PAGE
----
Australian Maritime Safety Authority (AMSA) has launched a focused campaign targeting container ships visiting Australian ports.
The campaign is set to run from 1 August to 31 October 2020. AMSA warns that any container ship visiting Australia within the designated period should expect a visit.
AMSA has conducted focused inspection campaigns in the past but not since 2007. The aim of a focused campaign is to ensure all ships inspected are compliant with international requirements. Each focused inspection campaign targets an area on the ship that commonly has deficiencies based on assessment of Port State Control (PSC) statistics.
The current campaign is focused on proper stowage and securing of cargo containers and is no doubt in response to recent high-profile incidents off the Australian coast concerning cargo being lost overboard while at sea. AMSA alleges that wasted cargo securing points, improper lashings and exceeding stack weight limits have all contributed to such incidents.
Inspections at a glance
The campaign involves focused inspections (taking place concurrently with routine PSC inspections) and standalone inspections.
AMSA will undertake focused inspections checking for compliance with regulation 5 of Chapter VI of the Safety of Life at Sea (SOLAS) Convention.
In Australia, SOLAS is given effect through Marine Order 42 (Carriage, stowage and securing of cargoes and containers) 2016 and includes the manner in which cargo is secured and the weight distribution of cargo within the stow. To access Marine Order 42, click here.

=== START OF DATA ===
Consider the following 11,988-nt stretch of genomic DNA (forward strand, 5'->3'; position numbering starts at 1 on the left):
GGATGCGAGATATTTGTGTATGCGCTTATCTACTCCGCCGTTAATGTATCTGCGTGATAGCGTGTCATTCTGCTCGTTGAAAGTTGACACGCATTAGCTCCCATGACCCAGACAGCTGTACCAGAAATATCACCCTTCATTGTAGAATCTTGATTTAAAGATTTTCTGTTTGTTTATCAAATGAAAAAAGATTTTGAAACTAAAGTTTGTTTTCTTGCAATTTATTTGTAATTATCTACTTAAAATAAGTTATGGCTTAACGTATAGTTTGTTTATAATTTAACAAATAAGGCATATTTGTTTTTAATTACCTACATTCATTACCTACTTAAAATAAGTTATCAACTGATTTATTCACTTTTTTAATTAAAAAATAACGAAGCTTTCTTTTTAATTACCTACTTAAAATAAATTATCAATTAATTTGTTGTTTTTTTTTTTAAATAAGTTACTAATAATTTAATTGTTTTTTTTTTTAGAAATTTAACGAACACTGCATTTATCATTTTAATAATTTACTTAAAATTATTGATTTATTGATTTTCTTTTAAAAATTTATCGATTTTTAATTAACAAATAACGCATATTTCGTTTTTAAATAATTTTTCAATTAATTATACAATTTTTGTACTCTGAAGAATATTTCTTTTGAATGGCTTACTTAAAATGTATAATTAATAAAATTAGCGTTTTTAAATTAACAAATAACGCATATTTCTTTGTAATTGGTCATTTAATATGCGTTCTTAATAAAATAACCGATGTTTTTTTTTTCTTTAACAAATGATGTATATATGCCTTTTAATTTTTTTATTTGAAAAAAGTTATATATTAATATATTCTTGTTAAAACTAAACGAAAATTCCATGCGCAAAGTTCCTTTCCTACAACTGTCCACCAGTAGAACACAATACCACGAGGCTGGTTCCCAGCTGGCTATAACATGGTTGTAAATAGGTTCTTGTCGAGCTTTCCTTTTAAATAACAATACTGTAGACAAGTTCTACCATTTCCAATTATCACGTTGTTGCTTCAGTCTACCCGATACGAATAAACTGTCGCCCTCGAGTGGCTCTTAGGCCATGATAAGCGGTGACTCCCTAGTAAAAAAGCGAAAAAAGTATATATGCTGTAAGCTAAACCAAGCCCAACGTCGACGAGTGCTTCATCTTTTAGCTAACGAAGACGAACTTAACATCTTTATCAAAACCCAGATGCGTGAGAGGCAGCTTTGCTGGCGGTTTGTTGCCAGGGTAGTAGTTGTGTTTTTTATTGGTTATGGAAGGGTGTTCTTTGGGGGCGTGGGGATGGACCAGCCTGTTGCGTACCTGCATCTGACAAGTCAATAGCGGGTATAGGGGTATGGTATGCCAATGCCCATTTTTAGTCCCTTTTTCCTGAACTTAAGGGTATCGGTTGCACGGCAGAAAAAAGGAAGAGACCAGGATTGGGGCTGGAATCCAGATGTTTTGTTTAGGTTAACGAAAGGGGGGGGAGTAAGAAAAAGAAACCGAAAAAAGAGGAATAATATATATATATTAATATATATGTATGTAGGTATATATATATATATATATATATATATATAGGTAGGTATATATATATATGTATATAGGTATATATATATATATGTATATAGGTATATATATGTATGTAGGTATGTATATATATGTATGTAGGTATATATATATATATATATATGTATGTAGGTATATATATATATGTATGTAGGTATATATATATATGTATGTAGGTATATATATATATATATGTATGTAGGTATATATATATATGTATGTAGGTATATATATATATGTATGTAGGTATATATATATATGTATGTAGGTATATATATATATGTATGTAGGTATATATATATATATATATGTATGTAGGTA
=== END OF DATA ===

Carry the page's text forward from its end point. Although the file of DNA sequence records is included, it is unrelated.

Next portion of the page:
AMSA will undertake standalone inspection for vessels not eligible for PSC inspection. Where a vessel is deemed non-compliant, AMSA may proceed to a full PSC inspection.
Where non-compliances are found, AMSA will take the necessary steps to bring the ship into compliance.
While AMSA hasnot stated what these ‘steps’ will involve, AMSA does have the power through Australia’s Navigation Act 2012 to detain unseaworthy or substandard ships until deficiencies/issues have been resolved. In the event cargo is lost overboard, AMSA has the power to lay Commonwealth criminal charges against the master of a vessel and other crew members. These charges can attract larges fines and terms of imprisonment.
AMSA has stated that the results of this campaign will be published in a report online at the campaign’s conclusion.
To avoid any potential delays and detainment at port, shipowners and operators should check that their systems for stowage and securing of cargo and containers is in accordance with approved arrangements.
To help prepare, AMSA has published a checklist which will be followed when conducting the inspections. To access this checklist, click here.
We recommend shipowners and operators should ensure the following:
- Ensure master and crew are aware of the upcoming focused campaign;
- Ensure all documentation and certificates (including current classification society certificates) onboard are ready for inspection;
- Ensure stowage is per the approved cargo securing manual;
- Check physical condition of container lashing equipment and securing points on deck; and
- Prepare equipment for testing.
If you have any questions, contact Thynne + Macartney’s Maritime + Transport group at email@example.com
Authors: Rebecca Flynn (Lawyer) and Michael Fisher (Partner)